**Logarithm** is the combination of two Greek roots, *logos*, reason or ratio, and *arithmus,* number. The ratio refers to the original method of constructing logarithms by geometric sequences. The name, and the original method were created by John Napier, although Joost Burgi had discovered logarithms at about the same time. Napier first used the term in the Latin form, then subsequently into English in Correspondence with Henry Briggs, who would add a table of logarithms in base ten, with log(1)=0 and log(10) = 1.

The name was introduced by John Napier (1550-1617), the inventor of logarithms, in his 1614 work on logarithms, Mirifici logarithmorum canonis descriptio, [Description of the wonderful canon of logarithms .... but it is usually called "The Descripto"]. It was originally written in Latin and subsequently translated into English. Here is a site where you can find a digital copy of the English text.

It seems that Pietro Mengoli (1625-1686) was the first to use the term "natural logarithm". Boyer writes, "Mercator took over from Mengoli the name 'natural logarithm' for values that are derived by means of this series." The term Mengoli and Mercator actually used was "logarithmus naturalis". In a discussion group, Jeff Miller suggested that it might be this use of noun before adjective that prompted the use of the symbol "ln" for natural log rather than "nl". According to Cajori, the symbol "ln" was first used for the natural logarithm (log base e) in 1893 by Irving Stringham (1847-1909). Stringham introduces the notation without comment in a list of symbols following the table of contents, then uses it for the first time on page 41, shown below.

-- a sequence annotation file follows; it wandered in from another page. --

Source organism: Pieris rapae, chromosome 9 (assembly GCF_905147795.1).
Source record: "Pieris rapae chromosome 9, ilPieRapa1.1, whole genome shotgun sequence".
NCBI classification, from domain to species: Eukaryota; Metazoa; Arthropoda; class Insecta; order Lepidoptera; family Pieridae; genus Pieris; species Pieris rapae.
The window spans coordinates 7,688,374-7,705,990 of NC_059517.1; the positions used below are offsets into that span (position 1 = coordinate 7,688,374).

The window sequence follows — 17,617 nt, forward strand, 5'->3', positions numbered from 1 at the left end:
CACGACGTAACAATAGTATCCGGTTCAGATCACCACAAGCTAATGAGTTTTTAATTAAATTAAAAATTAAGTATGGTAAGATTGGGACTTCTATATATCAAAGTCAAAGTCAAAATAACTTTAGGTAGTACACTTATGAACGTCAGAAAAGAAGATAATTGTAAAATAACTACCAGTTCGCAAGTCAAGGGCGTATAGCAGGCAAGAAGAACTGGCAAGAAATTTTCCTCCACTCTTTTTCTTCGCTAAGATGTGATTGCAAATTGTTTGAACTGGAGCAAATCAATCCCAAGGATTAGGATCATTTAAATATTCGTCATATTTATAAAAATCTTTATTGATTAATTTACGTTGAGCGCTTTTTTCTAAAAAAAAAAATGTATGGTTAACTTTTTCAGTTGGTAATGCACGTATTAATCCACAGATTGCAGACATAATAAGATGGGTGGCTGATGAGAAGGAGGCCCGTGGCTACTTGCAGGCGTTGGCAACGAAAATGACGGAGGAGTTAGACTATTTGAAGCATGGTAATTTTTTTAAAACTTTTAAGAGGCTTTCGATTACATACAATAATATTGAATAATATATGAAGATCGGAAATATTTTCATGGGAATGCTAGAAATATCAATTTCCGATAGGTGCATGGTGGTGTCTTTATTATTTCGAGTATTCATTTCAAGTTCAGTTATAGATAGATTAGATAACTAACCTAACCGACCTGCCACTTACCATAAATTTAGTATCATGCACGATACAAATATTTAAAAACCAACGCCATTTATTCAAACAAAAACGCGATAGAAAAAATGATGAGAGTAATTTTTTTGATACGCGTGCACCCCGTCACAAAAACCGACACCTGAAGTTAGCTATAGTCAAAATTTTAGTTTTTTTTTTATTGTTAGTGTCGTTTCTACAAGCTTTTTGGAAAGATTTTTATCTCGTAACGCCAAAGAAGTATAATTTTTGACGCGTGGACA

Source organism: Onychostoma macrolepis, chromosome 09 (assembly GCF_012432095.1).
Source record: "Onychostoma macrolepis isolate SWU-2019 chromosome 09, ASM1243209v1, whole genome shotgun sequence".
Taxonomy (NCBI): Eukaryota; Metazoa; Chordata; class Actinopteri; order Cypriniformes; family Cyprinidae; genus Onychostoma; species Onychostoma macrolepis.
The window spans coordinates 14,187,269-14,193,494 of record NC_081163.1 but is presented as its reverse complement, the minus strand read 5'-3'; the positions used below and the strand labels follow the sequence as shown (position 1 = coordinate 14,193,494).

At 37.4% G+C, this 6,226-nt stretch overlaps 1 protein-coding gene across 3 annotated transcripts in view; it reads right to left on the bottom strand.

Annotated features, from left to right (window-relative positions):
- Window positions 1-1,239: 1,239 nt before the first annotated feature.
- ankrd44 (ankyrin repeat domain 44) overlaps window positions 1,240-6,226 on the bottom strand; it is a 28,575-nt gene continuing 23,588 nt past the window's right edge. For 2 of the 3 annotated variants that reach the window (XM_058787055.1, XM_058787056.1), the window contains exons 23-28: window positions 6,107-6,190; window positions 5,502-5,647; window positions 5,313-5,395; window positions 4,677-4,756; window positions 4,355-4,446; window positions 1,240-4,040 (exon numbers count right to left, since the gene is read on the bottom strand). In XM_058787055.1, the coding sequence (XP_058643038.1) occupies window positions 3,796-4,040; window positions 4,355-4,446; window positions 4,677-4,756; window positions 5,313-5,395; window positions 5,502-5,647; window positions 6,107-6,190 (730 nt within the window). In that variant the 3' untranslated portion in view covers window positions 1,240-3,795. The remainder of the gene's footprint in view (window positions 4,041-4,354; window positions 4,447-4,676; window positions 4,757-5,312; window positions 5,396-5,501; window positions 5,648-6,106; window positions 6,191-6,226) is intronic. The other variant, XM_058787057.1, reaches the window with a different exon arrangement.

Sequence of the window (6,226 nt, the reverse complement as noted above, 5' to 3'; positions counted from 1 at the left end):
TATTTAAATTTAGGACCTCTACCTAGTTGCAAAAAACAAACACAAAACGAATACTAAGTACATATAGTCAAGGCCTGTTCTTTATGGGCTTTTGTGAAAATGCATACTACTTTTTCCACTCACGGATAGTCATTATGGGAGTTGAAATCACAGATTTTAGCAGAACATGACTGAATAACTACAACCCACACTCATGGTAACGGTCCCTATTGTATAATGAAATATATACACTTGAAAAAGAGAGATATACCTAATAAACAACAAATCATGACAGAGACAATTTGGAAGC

Thanks to Dave Renfro for help in getting this digital pic.

I also recently heard in a correspondence from George Zeliger that when he was a student in Russia (around 1989) it was common to use "lg" for the common logarithm (log base ten).

When Napier constructed his tables he used a base that was slightly smaller than one (1-10-7) and so as the number, n, got bigger, the logarithm, l, got smaller. It was common at the time in trigonometry tables to divide the radius of a circle into 10,000,000 parts. Because the main intention of his creation was focused on addressing the difficulty in performing trigonometric computations, Napier also divided his basic unit into 107 parts. Then to avoid having to use fractions, he multiplied each value by 107. In notation of today's mathematics, the form of Napier's logs would look like :

107 (1-10-7)L=N. Then L is the Naperian logarithm of N.

According to e: The Story of a Number by Eli Maor,